Today is July 18, middle of the summer; yet as I write my fingers are just beginning to thaw!! Let’s just say that the triple digit heat we’ve had in Nashville for the last 6 weeks did me no good in Lake Stevens, Washington. The though of racing in the Pacific Northwest sounded very appealing but what I experienced was quite the contrary…
I was greeted at the Seattle airport by Timex teammate and Ironman Live reporter, Dave Erickson and we drove to a local Tri shop for a Q&A session that Dave was filming. Tim O’Donnell and Mirinda “Rinny” Carafrae were the special guests. What a great way to start out the weekend!
Dave and I woke up Saturday morning and drove to the race site in hopes of getting in a quick swim. We were both eager to try out our new Blue Seventy Helix wetsuits fresh from the van of rep, Ryan Van Derloop! We arrived at the lake to the site of pure beauty; crystal clear water surrounded by evergreen trees. I dove off the dock and found my breath leaving me very quickly…it was COLD! Dave was laughing at me because in reality this 70 degree water was not at all cold. Heck, I have been swimming in pools between 85 and 90 degrees so it felt cold to me!
Next we jumped on our bikes to ride the first 10 miles of the course. Nashville, TN is far from flat, but believe me when I say this course was hilly! Again I found myself gawking at my surroundings….beautiful.
We headed back to the car to drive the remainder of the bike course (and man am I glad we did!!) This bike course was nothing short of hellacious but it was good to see it ahead of time. We checked in at athlete registration and stuck our bikes in transition. It was beginning to rain but nothing like what was in store for race day!
The alarm clock went off at 4:30 and we were out the door by 5:00. My wave (M30-34) went off at 6:41 just behind the pro wave. I got my transition set up and headed to the swim start for a warm up. My wetsuit felt awesome and I was itching to start. The swim start was an in-water start and there were over 100 in my wave. We inched forward to the first buoy and seconds later the gun blasted. I positioned myself a bit more aggressively this time as I was hoping to catch the first group out. I swam hard for the first 500 meters and quickly got into a rhythm. The swim course was marked by buoys on the left which favored my breathing. Add to that a rope along the bottom of a lake, and sighting became effortless! I exited the water and looked at my Timex Race Trainer Pro to see 29:12…I was pleased! The moment I left the water to run for my bike was the WARMEST I would be all day..
My T1 was 3:30, absolutely unacceptable. I don’t know what the heck I was doing but clearly I was not focused. I had arm warmers, gloves, long-sleeved jersey, sunglasses and socks to contend with. I finally got out of T1 and my Quintana Roo Illicito was ready to roll. Not 5 minutes into my ride did the skies open up. The rain felt very good to begin with as my heart was still beating out of my chest from my swim. I kept riding head down, trying to focus on the task at hand. I rode up, I rode down, in the saddle out of the saddle. My Timex Cycle Trainer was barely visible thanks to the rain but at least I could see my average speed. The longer it rained the wetter and colder I became to where all I wished for were hills to climb in order to keep warm. This bike course was kicking my butt and it was taking many athletes down. There were athletes crashing left and right which freaked me out even more so. My descents were ultra slow and my brakes were barely working. I was on my guard and a nervous reck from mile 20 on. The site of T2 never looked so good. As I dismounted to run my bike in, my socks were soaked and my feet were frozen solid. My bike split was 2:39:21 for a 21.1 average speed. I was not happy.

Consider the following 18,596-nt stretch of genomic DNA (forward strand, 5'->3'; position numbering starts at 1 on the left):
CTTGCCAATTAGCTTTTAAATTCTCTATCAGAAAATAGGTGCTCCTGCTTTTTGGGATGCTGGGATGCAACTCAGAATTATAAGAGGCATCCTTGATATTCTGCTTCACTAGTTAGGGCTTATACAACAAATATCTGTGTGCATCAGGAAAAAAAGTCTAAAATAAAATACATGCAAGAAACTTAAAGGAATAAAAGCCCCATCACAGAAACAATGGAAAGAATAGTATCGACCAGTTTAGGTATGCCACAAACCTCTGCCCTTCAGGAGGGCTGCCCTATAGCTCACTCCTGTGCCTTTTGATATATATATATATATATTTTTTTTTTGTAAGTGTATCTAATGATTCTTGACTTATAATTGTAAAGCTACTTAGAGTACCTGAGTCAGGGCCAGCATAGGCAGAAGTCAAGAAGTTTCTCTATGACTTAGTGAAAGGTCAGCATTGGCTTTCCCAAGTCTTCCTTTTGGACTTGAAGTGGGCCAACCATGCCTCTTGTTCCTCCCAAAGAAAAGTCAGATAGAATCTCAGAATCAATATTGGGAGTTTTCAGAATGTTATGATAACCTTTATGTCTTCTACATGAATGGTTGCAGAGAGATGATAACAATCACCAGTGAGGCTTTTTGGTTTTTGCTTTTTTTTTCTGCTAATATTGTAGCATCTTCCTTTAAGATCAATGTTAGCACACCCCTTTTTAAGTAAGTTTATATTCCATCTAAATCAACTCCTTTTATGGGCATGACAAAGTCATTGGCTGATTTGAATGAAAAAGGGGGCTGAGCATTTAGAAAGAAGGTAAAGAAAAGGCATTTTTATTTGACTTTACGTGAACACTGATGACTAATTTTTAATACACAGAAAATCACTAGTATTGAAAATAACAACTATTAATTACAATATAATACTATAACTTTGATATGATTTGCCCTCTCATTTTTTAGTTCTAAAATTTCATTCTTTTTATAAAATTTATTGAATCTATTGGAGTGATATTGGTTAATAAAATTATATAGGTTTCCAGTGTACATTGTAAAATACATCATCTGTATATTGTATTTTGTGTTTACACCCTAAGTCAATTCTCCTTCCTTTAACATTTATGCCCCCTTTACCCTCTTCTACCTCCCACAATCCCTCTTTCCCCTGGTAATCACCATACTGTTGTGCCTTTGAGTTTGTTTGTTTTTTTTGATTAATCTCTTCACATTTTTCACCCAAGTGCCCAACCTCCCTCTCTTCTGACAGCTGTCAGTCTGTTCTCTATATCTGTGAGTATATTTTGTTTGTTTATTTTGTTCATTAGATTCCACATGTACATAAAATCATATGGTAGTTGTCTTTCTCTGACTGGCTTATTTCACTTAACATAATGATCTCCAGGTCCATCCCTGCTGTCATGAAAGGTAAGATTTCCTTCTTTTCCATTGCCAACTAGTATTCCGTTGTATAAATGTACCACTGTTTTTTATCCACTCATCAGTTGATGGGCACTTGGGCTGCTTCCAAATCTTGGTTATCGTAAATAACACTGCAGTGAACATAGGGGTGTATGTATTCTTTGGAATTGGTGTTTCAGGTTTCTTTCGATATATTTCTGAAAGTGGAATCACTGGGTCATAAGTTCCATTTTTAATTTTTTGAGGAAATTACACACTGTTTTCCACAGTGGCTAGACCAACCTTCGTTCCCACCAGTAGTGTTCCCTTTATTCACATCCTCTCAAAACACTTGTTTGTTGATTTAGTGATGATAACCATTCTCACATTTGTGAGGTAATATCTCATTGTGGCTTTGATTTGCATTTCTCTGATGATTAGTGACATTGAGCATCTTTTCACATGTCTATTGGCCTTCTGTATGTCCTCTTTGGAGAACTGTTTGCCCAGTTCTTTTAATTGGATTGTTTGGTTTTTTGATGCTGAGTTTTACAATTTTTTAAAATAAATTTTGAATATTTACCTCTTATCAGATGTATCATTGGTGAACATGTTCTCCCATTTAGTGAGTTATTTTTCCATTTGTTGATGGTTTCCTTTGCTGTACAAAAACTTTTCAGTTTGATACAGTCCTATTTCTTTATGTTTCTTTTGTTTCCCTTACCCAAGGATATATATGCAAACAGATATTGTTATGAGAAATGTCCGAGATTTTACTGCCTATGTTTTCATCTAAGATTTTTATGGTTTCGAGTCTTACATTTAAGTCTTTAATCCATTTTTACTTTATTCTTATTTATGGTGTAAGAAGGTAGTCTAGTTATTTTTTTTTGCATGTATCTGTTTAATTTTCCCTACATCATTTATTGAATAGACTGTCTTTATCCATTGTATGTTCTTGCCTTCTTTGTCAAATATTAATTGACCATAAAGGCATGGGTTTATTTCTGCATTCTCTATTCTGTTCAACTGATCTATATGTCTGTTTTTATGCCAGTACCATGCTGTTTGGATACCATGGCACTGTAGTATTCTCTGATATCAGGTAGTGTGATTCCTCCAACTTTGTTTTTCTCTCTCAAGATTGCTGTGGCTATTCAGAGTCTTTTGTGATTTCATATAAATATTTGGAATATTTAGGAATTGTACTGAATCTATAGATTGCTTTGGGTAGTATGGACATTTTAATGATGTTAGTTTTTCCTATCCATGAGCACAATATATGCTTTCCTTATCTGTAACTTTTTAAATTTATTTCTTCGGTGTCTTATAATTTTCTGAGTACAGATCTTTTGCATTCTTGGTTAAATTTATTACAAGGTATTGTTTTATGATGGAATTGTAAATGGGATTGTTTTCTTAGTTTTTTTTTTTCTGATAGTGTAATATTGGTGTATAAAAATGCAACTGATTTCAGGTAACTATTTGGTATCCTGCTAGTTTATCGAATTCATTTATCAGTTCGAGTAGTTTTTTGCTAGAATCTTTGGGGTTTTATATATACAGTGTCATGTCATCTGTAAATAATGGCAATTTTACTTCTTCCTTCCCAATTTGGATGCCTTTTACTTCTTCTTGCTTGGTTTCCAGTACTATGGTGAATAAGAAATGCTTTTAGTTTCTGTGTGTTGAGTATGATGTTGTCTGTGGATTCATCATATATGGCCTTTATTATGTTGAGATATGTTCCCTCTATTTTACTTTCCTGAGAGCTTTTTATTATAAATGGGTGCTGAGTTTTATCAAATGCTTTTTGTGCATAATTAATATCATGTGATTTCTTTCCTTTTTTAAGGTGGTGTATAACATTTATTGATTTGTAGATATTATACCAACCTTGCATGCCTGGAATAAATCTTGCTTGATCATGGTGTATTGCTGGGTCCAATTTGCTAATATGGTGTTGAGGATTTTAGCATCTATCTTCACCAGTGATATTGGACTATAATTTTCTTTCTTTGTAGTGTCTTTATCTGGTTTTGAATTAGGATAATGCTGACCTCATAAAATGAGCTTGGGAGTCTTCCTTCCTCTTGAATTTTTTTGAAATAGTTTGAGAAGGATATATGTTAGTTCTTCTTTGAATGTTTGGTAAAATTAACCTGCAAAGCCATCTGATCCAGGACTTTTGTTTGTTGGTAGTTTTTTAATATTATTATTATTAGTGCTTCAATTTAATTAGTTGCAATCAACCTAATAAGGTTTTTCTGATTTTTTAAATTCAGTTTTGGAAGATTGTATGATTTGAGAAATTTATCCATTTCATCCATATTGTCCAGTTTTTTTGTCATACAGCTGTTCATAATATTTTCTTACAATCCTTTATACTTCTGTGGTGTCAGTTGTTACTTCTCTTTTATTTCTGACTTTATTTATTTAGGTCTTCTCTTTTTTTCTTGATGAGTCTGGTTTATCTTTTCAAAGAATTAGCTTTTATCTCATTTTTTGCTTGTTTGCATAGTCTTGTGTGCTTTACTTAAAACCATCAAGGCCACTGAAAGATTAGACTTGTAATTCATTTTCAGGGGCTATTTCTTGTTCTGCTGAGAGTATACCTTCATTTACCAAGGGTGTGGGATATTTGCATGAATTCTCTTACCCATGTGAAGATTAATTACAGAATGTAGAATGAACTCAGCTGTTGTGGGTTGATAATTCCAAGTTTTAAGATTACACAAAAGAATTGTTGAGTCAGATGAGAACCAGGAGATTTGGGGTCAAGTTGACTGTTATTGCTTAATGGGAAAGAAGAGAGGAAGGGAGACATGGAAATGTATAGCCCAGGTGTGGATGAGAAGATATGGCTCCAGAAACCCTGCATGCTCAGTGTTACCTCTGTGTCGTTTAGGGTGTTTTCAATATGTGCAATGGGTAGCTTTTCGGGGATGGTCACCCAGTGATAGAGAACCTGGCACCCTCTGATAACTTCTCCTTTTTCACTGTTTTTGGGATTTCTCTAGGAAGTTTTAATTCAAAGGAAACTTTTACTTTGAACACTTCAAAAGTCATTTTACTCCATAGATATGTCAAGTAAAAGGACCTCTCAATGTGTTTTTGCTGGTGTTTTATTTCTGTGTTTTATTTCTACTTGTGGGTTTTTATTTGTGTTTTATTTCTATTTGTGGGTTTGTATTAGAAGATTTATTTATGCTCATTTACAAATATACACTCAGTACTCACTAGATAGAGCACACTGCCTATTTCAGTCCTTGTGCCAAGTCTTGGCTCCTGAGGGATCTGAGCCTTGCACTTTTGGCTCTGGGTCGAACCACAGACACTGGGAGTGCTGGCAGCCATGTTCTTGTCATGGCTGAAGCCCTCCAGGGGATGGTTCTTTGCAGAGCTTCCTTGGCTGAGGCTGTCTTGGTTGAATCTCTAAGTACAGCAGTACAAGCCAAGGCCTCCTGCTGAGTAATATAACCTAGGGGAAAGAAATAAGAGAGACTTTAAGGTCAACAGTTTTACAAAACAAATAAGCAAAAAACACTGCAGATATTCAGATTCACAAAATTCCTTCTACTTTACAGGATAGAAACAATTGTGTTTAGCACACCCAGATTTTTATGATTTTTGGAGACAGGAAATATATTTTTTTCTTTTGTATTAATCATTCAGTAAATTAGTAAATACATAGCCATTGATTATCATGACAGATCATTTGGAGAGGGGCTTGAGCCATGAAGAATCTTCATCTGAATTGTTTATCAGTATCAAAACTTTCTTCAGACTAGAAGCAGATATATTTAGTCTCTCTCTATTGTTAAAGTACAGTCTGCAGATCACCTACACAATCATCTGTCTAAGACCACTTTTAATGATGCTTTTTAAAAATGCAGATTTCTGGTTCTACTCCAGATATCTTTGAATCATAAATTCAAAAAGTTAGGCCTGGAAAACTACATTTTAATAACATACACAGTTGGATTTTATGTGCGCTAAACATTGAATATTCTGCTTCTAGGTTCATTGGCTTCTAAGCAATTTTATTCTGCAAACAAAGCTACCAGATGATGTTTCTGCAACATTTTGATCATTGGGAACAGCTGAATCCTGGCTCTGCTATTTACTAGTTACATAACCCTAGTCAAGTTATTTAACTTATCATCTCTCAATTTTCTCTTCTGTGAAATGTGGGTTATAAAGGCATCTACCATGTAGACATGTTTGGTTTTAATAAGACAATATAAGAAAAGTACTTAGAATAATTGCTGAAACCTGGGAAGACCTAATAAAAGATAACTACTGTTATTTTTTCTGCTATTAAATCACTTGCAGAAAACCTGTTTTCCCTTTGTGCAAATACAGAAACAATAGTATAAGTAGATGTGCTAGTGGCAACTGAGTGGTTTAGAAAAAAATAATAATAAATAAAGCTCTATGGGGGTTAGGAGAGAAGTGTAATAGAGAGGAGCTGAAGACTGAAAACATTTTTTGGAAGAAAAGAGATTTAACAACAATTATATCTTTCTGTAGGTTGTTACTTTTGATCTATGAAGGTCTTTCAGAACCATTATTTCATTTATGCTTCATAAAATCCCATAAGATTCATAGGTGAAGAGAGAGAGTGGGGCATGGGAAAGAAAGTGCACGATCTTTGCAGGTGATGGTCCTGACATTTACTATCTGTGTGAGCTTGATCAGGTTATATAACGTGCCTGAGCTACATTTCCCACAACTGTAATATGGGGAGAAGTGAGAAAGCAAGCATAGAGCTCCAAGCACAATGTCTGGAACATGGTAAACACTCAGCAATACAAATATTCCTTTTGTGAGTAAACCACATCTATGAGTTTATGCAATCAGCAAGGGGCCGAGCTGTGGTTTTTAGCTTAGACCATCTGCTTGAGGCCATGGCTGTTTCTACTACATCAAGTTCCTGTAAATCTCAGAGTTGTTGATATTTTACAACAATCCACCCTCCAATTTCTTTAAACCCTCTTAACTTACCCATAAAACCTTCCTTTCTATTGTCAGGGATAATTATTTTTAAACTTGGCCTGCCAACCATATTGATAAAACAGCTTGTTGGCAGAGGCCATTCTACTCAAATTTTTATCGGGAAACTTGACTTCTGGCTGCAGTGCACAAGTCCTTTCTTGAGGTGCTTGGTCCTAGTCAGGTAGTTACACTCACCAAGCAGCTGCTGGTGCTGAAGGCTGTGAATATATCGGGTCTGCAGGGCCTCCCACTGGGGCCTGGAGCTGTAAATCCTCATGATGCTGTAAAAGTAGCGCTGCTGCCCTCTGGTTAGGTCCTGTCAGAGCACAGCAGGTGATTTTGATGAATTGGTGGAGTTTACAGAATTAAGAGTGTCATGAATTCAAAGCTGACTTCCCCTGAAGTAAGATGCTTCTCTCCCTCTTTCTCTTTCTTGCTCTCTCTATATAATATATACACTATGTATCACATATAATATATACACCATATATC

I fumbled through T2 with frozen hands and feet. My hands were so cold that I could not unstrap my helmet, finally I just pulled it off my head. It was nearly impossible trying to pull my Newton Distance S on my feet. I was so ready to start this run! The run course was a 2 loop figure 8 and was very well supported by the town of Lake Stevens. Aside from not being able to feel my feet, I got into a groove pretty quickly. Each mile, I was aware to take at least a sip from the aid station. Even though I was soaking wet and freezing, I knew better than to run by an aid station. At the beginning of the second loop, I looked at my watch to see that I was very near to a 1:30 finish time. My previous best on the run in New Orleans had been 1:29:55 so I was eager to beat that. I just kept running trying not to think about the finish line. At mile 11, I saw teammate and pro athlete Christine Anderson running for the finish line. I was pretty sure now that I would beat my previous best. The finish line actually came a bit sooner than I anticipated but I was still very glad to see the line! I looked down at my watch for my run split and was thrilled to see 1:29:50!
All in all, a good performance but the conditions shocked the heck out of my “southernized, backwoods, country-folk” body!!!